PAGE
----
So if someone were to invent a method to induce synchronicity in a large enough population, all women could be made to kill each other at once! Now this sounds like a plan worth researching.

          • (Score: 2, Funny) by Anonymous Coward on Thursday April 20, @06:13AM (1 child)

            by Anonymous Coward on Thursday April 20, @06:13AM (#496716)

            Clearly you haven't thought this through.. at all.

            • (Score: 2) by Azuma Hazuki on Thursday April 20, @05:57PM

              by Azuma Hazuki (5086) on Thursday April 20, @05:57PM (#496967)

              Oh, I dunno, maybe he's one of those gay dudes who hates women. I've met a few. It's...baffling.

          • (Score: 0) by Anonymous Coward on Friday April 21, @01:44PM

            by Anonymous Coward on Friday April 21, @01:44PM (#497386)

            If someone would have though about this early enough, your post wouldn't be here to annoy us...

        • (Score: 2) by maxwell demon on Thursday April 20, @01:15PM (1 child)

          by maxwell demon (1608) Subscriber Badge on Thursday April 20, @01:15PM (#496831) Journal

          Well, then the same technology could be used to find partners with maximally-out-of-sync cycles.

          --
          The Tao of math: The numbers you can count are not the real numbers.
          • (Score: 2) by bob_super on Thursday April 20, @05:57PM

            by bob_super (1357) on Thursday April 20, @05:57PM (#496968)

            The main benefit of simultaneous is how that leaves more time for fun.
            Max out-of-sync would be perfect for polyamorous lesbians, though. Always someone available to play.

    • (Score: 2) by Rivenaleem on Thursday April 20, @08:12AM

      by Rivenaleem (3400) on Thursday April 20, @08:12AM (#496755)

      Are you telling me the Menstrual cycle isn't linked to the phases of the moon!? All those fantasy novels that called it "The Moon Flow" were lying to me! How dare you try to break my illusion that women are delicate mysterious creatures who are inherently linked to each other through the natural cycles of nature.

    • (Score: 2) by fraxinus-tree on Thursday April 20, @10:17AM (1 child)

      by fraxinus-tree (5590) on Thursday April 20, @10:17AM (#496777)

      Well, I understand female anatomy a lot better than most women do. I also did read a lot of biology textbooks. The synchronization thing is pretty real from my own experience. I know at least two women who did it, creating a minor inconvenience for me for about a year. Even being pretty different beforehand. It just does not happen most of the time. Then again, most women have near-28 day cycle so one can perceive a sync when there is no one just by sampling a short enough period.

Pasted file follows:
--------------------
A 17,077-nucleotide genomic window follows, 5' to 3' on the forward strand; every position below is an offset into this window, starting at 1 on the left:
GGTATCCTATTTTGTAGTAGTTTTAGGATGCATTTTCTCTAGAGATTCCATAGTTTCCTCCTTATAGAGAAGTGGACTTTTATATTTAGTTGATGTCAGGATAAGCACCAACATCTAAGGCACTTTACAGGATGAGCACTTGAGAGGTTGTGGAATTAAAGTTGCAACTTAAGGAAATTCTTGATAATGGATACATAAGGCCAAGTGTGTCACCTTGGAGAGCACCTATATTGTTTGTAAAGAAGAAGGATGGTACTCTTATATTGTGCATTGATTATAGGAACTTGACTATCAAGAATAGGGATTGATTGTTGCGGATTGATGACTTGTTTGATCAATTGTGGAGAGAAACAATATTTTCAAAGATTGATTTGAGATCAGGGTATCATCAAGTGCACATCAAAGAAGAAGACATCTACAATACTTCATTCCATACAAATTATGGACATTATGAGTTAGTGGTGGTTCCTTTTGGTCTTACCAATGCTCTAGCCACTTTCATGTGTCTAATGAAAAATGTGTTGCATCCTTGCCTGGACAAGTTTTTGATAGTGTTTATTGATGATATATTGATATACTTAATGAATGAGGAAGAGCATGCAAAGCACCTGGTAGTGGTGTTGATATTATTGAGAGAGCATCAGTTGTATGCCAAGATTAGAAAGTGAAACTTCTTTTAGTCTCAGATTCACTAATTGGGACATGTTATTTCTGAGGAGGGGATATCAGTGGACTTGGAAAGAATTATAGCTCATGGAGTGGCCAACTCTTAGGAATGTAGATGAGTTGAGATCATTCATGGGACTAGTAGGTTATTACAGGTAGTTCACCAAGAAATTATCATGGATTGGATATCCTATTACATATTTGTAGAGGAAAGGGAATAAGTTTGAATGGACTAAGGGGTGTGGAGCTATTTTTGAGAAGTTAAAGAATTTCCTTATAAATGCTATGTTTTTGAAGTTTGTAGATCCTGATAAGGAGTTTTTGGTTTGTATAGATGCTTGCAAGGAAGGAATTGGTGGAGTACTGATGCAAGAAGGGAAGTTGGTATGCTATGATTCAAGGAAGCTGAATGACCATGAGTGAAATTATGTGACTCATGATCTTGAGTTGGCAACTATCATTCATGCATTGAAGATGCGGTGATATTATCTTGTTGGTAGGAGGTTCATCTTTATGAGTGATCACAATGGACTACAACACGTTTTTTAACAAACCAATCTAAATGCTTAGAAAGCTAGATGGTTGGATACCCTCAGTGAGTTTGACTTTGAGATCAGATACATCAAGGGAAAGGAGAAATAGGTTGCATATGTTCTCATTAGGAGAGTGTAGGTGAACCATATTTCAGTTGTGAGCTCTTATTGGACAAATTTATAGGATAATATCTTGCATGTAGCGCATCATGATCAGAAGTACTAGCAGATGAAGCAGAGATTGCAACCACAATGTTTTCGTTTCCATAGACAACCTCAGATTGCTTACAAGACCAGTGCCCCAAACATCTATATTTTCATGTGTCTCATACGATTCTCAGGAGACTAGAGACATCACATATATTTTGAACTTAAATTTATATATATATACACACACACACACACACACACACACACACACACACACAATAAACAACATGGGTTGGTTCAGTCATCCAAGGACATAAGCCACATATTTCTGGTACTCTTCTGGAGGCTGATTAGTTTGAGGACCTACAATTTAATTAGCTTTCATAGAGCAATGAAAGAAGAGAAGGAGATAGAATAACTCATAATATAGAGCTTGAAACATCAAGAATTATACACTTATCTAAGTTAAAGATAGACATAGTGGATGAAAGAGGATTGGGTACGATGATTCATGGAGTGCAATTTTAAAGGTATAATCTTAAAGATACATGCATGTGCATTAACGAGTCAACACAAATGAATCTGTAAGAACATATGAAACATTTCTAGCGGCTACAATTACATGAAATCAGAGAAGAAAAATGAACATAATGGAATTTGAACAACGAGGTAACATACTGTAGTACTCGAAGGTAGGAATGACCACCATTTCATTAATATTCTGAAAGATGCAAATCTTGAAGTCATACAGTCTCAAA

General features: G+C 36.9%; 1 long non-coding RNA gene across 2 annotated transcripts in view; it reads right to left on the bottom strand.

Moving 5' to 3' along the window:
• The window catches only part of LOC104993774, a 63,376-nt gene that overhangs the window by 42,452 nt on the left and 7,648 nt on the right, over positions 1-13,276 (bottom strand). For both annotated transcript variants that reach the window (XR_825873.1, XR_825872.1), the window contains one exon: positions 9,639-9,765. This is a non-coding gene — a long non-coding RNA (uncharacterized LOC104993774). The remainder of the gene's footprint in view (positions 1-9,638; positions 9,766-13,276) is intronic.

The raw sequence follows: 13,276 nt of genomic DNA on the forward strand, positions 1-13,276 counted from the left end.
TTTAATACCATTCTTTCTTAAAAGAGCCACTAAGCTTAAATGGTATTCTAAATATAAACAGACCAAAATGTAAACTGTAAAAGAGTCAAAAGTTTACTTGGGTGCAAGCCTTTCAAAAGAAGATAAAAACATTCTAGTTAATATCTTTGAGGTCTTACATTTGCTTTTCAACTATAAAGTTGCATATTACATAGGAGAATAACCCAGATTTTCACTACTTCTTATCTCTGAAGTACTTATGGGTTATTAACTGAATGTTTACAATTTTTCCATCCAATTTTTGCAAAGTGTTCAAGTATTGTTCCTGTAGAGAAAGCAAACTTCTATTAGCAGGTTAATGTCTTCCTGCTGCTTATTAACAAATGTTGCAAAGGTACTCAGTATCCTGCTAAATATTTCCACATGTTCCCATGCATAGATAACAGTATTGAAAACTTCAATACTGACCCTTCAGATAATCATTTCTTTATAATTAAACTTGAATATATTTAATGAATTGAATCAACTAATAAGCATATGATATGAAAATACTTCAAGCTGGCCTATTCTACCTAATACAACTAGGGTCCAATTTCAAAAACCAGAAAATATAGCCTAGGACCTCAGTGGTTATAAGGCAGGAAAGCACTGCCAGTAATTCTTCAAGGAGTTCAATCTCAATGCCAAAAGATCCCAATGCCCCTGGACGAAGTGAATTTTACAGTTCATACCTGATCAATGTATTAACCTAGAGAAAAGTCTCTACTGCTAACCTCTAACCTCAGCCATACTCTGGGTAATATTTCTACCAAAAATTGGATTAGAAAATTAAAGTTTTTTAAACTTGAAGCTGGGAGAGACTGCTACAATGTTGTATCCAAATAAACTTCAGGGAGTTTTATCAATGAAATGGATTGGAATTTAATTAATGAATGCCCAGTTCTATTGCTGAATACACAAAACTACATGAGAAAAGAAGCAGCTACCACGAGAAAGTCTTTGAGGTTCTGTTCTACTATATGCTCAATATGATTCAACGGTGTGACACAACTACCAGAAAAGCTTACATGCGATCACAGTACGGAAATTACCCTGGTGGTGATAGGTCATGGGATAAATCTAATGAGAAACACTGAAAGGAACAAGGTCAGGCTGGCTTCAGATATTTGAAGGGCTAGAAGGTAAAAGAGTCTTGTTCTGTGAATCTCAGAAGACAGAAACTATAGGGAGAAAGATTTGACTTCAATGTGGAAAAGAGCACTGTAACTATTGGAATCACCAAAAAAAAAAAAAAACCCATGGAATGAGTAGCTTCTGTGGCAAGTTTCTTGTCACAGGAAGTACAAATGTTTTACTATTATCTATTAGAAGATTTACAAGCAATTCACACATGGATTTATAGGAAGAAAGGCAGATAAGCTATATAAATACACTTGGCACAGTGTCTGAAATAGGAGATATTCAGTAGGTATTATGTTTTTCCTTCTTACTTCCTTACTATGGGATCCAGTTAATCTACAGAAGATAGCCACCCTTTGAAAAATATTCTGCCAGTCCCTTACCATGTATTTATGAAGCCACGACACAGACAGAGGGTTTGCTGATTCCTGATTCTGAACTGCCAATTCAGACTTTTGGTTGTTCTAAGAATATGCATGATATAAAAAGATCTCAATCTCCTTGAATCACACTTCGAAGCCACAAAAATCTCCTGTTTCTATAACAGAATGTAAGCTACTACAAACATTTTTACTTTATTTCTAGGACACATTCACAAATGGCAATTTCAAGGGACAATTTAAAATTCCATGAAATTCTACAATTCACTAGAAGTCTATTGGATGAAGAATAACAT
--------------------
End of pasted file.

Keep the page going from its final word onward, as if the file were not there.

• (Score: 1, Insightful) by Anonymous Coward on Thursday April 20, @10:40PM

        by Anonymous Coward on Thursday April 20, @10:40PM (#497097)

        Then again, most women have near-28 day cycle so one can perceive a sync when there is no one just by sampling a short enough period.

        You had me there.

    • (Score: 0) by Anonymous Coward on Thursday April 20, @06:04PM (1 child)

      by Anonymous Coward on Thursday April 20, @06:04PM (#496970)

      Every presentation about synchronization in complex systems starts with three typical examples:

      1. The synchronized blinking of fireflies [smokymountains.com].
      2. People in a theater randomly clapping their hands eventually synchronize [sciencedaily.com].
      3. The (now debunked) synchronization of menstrual cycles.

      When I mentioned these to my girlfriend she said that was not true. She was sharing an apartment with other girls for a long time and never saw any syncing in their cycles. I said something like "but this is science!" and we had a long disagreement about that.

      Now I know that I've been all wrong! Today I will come home and apologize with some flowers :)

      • (Score: 2) by driverless on Friday April 21, @04:00AM

        by driverless (4770) on Friday April 21, @04:00AM (#497221)

        The (now debunked) synchronization of menstrual cycles.

        It's not debunked now, it's been debunked for quite some time. I've seen it used in statistics texts as examples of how not to do statistics, alongside things like the Hite study on female sexuality and the 1936 election (mis-)prediction. So a better summary would be "the recently widely publicised information that's been known for some time".

        I'm just having this slightly disturbing image of how Mythbusters would have handled this issue...

  • (Score: 0) by Anonymous Coward on Thursday April 20, @07:05AM (3 children)